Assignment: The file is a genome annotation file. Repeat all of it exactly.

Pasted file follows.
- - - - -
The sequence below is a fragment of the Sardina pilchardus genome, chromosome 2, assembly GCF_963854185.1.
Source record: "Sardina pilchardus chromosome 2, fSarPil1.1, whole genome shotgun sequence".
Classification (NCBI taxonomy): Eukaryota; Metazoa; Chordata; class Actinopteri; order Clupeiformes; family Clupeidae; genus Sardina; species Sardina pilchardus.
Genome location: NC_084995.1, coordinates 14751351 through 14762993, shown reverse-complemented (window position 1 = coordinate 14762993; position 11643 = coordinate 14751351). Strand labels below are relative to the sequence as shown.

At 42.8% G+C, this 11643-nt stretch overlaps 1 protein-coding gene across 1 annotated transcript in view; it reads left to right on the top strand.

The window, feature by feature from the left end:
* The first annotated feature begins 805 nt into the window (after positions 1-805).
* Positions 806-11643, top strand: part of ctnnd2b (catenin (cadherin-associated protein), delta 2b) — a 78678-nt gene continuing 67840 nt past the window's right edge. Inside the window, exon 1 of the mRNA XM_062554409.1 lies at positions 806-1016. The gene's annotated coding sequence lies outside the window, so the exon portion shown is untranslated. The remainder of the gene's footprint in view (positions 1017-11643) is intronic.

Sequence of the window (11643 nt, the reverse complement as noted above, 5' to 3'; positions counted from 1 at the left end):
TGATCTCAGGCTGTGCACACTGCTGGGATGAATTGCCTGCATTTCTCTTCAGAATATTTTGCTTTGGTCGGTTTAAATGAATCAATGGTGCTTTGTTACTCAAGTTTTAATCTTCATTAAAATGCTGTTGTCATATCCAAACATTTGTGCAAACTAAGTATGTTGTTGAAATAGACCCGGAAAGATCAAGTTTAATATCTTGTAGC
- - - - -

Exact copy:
The sequence below is a fragment of the Sardina pilchardus genome, chromosome 2, assembly GCF_963854185.1.
Source record: "Sardina pilchardus chromosome 2, fSarPil1.1, whole genome shotgun sequence".
Classification (NCBI taxonomy): Eukaryota; Metazoa; Chordata; class Actinopteri; order Clupeiformes; family Clupeidae; genus Sardina; species Sardina pilchardus.
Genome location: NC_084995.1, coordinates 14751351 through 14762993, shown reverse-complemented (window position 1 = coordinate 14762993; position 11643 = coordinate 14751351). Strand labels below are relative to the sequence as shown.

At 42.8% G+C, this 11643-nt stretch overlaps 1 protein-coding gene across 1 annotated transcript in view; it reads left to right on the top strand.

The window, feature by feature from the left end:
* The first annotated feature begins 805 nt into the window (after positions 1-805).
* Positions 806-11643, top strand: part of ctnnd2b (catenin (cadherin-associated protein), delta 2b) — a 78678-nt gene continuing 67840 nt past the window's right edge. Inside the window, exon 1 of the mRNA XM_062554409.1 lies at positions 806-1016. The gene's annotated coding sequence lies outside the window, so the exon portion shown is untranslated. The remainder of the gene's footprint in view (positions 1017-11643) is intronic.

Sequence of the window (11643 nt, the reverse complement as noted above, 5' to 3'; positions counted from 1 at the left end):
TGATCTCAGGCTGTGCACACTGCTGGGATGAATTGCCTGCATTTCTCTTCAGAATATTTTGCTTTGGTCGGTTTAAATGAATCAATGGTGCTTTGTTACTCAAGTTTTAATCTTCATTAAAATGCTGTTGTCATATCCAAACATTTGTGCAAACTAAGTATGTTGTTGAAATAGACCCGGAAAGATCAAGTTTAATATCTTGTAGC